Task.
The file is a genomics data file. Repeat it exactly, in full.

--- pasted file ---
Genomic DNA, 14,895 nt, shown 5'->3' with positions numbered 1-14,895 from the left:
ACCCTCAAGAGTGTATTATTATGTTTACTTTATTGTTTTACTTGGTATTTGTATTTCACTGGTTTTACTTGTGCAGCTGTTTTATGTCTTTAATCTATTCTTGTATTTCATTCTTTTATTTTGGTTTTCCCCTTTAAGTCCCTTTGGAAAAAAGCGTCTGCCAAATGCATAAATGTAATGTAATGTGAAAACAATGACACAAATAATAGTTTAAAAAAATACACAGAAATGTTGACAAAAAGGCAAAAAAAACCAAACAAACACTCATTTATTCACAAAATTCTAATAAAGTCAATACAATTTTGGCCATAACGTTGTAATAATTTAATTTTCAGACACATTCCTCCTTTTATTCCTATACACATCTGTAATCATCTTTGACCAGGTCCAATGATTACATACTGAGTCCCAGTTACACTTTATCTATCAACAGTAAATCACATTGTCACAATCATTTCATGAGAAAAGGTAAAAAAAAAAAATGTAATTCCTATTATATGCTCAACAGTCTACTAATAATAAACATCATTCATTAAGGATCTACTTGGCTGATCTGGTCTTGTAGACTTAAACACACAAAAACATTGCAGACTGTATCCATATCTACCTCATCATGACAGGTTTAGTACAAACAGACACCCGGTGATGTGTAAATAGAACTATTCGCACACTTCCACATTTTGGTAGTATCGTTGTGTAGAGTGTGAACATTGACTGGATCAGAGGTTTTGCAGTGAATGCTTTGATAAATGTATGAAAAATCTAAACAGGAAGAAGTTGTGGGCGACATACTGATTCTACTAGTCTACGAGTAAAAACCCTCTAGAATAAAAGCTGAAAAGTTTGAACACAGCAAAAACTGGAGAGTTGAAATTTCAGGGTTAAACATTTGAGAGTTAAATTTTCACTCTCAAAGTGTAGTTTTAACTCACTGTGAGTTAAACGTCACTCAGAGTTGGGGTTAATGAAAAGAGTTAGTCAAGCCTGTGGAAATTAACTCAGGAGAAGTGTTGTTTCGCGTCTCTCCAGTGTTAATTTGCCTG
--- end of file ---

Genomic DNA, 14,895 nt, shown 5'->3' with positions numbered 1-14,895 from the left:
ACCCTCAAGAGTGTATTATTATGTTTACTTTATTGTTTTACTTGGTATTTGTATTTCACTGGTTTTACTTGTGCAGCTGTTTTATGTCTTTAATCTATTCTTGTATTTCATTCTTTTATTTTGGTTTTCCCCTTTAAGTCCCTTTGGAAAAAAGCGTCTGCCAAATGCATAAATGTAATGTAATGTGAAAACAATGACACAAATAATAGTTTAAAAAAATACACAGAAATGTTGACAAAAAGGCAAAAAAAACCAAACAAACACTCATTTATTCACAAAATTCTAATAAAGTCAATACAATTTTGGCCATAACGTTGTAATAATTTAATTTTCAGACACATTCCTCCTTTTATTCCTATACACATCTGTAATCATCTTTGACCAGGTCCAATGATTACATACTGAGTCCCAGTTACACTTTATCTATCAACAGTAAATCACATTGTCACAATCATTTCATGAGAAAAGGTAAAAAAAAAAAATGTAATTCCTATTATATGCTCAACAGTCTACTAATAATAAACATCATTCATTAAGGATCTACTTGGCTGATCTGGTCTTGTAGACTTAAACACACAAAAACATTGCAGACTGTATCCATATCTACCTCATCATGACAGGTTTAGTACAAACAGACACCCGGTGATGTGTAAATAGAACTATTCGCACACTTCCACATTTTGGTAGTATCGTTGTGTAGAGTGTGAACATTGACTGGATCAGAGGTTTTGCAGTGAATGCTTTGATAAATGTATGAAAAATCTAAACAGGAAGAAGTTGTGGGCGACATACTGATTCTACTAGTCTACGAGTAAAAACCCTCTAGAATAAAAGCTGAAAAGTTTGAACACAGCAAAAACTGGAGAGTTGAAATTTCAGGGTTAAACATTTGAGAGTTAAATTTTCACTCTCAAAGTGTAGTTTTAACTCACTGTGAGTTAAACGTCACTCAGAGTTGGGGTTAATGAAAAGAGTTAGTCAAGCCTGTGGAAATTAACTCAGGAGAAGTGTTGTTTCGCGTCTCTCCAGTGTTAATTTGCCTG